That descent to the finish is STEEP and it is also on the traditional course. I suggest leaving poles in the final drop bag.
Aesthetics – Is it a pretty course?
I did get a short glimpse of Mount Hood and I suspect that under clear skies the mountain views are incredible from the ridge. The forest running is lovely this time of year with the vibrant green understory and the open meadow at the beginning/end of the course was freckled with colorful wildflowers.
Difficulty – Is it a tough course?
The terrain is not technical, except for the mud! However, I would say that this year the course was difficult. The additional vert with no change in cut-offs combined with the adverse weather conditions made this race gnarly in all the best ways.
Organized and well run – Did it feel like a well-oiled machine or were they flying by the seat of their pants?
Wy’East Wonder was extremely well organized. This is impressive considering the major re-route that occurred just a week before the start. It is also worth noting that the race directors took the time and effort to re-route the course instead of cancelling it. This was incredibly generous and kind of them!
Competition – Is there a strong field?
Yes! Elite runners competed in this race which was awesome to briefly witness during the out and back.
Logistics – Does it require a special handshake, registration a year in advance, hotels all booked? Give us the low down on the nuts and bolts of making the race happen.
I signed up right when the registration opened. It didn’t fill overnight, but it didn’t take long to fill (maybe 2 months?). It’s a popular race so the earlier you sign up the better. Campgrounds fill quickly on summer weekends so booking those well in advance in also recommended.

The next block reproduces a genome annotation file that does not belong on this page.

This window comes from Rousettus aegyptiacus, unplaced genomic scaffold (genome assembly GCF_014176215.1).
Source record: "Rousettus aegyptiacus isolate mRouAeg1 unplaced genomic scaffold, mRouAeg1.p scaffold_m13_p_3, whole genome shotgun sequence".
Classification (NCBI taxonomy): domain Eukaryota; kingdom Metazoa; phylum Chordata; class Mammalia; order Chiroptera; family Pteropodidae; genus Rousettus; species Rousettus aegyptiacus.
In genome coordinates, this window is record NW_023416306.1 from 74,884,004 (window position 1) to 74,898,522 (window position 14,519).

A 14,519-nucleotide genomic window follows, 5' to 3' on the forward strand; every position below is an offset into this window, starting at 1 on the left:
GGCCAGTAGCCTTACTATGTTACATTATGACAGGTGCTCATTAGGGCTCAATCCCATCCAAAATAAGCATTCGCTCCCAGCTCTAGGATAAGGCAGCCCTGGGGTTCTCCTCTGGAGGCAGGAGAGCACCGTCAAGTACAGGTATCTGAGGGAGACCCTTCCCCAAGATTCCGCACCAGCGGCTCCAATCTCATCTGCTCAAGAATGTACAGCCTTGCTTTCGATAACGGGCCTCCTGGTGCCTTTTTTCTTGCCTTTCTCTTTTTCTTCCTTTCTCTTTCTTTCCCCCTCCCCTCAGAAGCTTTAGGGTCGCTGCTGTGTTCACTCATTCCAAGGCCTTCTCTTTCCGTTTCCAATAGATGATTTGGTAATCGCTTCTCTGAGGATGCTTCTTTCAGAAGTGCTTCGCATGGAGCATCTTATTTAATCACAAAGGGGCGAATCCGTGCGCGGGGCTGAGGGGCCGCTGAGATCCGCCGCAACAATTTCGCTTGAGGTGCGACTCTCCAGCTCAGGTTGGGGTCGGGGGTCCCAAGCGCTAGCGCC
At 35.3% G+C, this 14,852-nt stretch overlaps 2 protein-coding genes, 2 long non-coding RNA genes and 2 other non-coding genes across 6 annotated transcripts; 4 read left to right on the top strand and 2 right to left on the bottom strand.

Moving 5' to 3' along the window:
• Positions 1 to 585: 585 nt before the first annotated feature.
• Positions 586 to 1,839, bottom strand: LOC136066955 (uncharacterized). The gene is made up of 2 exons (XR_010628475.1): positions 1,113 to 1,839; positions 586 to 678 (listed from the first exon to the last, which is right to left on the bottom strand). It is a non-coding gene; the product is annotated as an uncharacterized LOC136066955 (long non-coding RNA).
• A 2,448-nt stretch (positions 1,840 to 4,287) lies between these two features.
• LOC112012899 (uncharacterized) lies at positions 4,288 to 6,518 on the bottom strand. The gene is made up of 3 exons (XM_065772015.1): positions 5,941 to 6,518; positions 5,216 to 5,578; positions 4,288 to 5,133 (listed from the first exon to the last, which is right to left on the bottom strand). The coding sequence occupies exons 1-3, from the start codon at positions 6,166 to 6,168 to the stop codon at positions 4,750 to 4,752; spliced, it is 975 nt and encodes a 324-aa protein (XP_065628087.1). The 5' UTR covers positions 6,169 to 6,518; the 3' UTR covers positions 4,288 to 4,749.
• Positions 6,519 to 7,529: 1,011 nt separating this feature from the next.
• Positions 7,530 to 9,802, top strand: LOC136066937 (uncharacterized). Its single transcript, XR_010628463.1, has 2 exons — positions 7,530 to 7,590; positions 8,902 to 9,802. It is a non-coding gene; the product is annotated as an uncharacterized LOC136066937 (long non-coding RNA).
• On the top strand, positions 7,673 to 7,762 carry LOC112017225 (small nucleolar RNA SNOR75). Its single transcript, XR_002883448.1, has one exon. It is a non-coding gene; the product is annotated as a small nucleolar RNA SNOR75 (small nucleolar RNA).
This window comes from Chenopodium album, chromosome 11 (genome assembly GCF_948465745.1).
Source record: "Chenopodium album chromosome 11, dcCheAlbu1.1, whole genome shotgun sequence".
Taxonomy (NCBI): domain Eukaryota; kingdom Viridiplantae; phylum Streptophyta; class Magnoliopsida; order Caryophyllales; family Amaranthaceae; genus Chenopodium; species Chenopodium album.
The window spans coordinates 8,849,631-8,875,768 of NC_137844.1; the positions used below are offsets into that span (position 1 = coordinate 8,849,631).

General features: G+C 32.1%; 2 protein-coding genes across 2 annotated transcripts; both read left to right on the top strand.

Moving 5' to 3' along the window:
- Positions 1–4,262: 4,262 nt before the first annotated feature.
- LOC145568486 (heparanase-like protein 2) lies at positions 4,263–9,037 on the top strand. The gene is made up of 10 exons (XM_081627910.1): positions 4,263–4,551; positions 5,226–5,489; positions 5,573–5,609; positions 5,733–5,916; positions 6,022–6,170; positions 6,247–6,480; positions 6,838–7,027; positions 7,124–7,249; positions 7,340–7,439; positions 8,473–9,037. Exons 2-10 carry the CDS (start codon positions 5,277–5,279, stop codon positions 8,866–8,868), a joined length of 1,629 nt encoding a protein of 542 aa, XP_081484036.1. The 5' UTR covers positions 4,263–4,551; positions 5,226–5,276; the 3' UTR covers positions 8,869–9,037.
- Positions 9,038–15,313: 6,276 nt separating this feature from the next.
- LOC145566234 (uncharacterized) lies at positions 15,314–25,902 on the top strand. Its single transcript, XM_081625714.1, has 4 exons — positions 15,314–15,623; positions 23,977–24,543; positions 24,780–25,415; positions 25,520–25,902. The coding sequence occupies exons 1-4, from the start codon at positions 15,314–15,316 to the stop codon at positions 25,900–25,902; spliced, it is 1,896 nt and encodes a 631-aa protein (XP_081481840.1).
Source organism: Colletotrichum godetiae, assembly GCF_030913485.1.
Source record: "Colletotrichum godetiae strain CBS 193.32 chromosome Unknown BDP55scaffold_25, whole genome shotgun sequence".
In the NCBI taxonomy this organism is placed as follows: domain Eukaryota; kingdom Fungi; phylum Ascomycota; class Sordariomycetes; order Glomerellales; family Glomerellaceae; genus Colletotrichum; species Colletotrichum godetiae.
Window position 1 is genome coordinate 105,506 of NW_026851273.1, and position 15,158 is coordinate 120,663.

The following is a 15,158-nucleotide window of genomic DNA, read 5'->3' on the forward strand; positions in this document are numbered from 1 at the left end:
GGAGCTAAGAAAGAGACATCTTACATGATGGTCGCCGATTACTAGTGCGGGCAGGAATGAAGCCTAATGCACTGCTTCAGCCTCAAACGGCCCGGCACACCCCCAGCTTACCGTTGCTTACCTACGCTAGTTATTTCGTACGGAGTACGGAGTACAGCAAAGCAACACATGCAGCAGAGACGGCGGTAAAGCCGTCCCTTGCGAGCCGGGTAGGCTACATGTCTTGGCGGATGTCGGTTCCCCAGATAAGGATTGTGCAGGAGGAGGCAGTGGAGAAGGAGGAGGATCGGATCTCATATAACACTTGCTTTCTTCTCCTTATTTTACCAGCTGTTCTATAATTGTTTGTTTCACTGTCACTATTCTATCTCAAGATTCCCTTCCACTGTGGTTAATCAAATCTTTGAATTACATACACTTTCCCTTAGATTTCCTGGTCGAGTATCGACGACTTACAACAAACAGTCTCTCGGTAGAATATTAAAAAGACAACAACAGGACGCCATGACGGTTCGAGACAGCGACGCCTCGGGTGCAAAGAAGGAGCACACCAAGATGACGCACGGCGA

Aid Stations – Standard fare or anything special to know about the aid stations in terms of what’s available or when?
The aid station fare seemed standard to me, though I did not partake in anything except water. Volunteers were always available to help with anything and everything. One volunteer was kind enough to pick up the sock I dropped because there was a real danger of me never straightening back out again if I bent over at mile 40!
Weather and typical race conditions
This race is known for being a pleasant late spring race with stunning views of Mt. Hood. This weekend’s race felt was more reminiscent of stormy November. The forecast featured freezing rain, thick mist, blustery wind and cold temperatures. Very different!
Gear – Did you need anything special or is there anything you’d recommend for the next runner?
Poles would have been awesome during the final steep descent to take some pressure off the legs and keep balance in the slippery mud.
Spectators – Is this a friendly course for your friends?
It is somewhat spectator friendly. A shuttle needs to be taken to the start/finish. This is true even without the re-route. Spectators/crew can also meet racers at the Aqueduct Aid Station. This year racers passed through three times. On the traditional course runners come through two times.
How’s the Swag?
The swag is a traditional tech t-shirt and they also provided an assortment of stickers. There is no metal for this race. Finishers are given a glass of water with the race name etched in at the finish.
The Overall Score – How many stars do you give this race and do you recommend that others run it?
I’d give this race a 10/10! Keep in mind I am judging this by the re-route and not the traditional course.
Dandelion Dilluvio-Scott is a coach with Team RunRun. To learn more about her or to work with Coach Dandelion, check out her coaching page.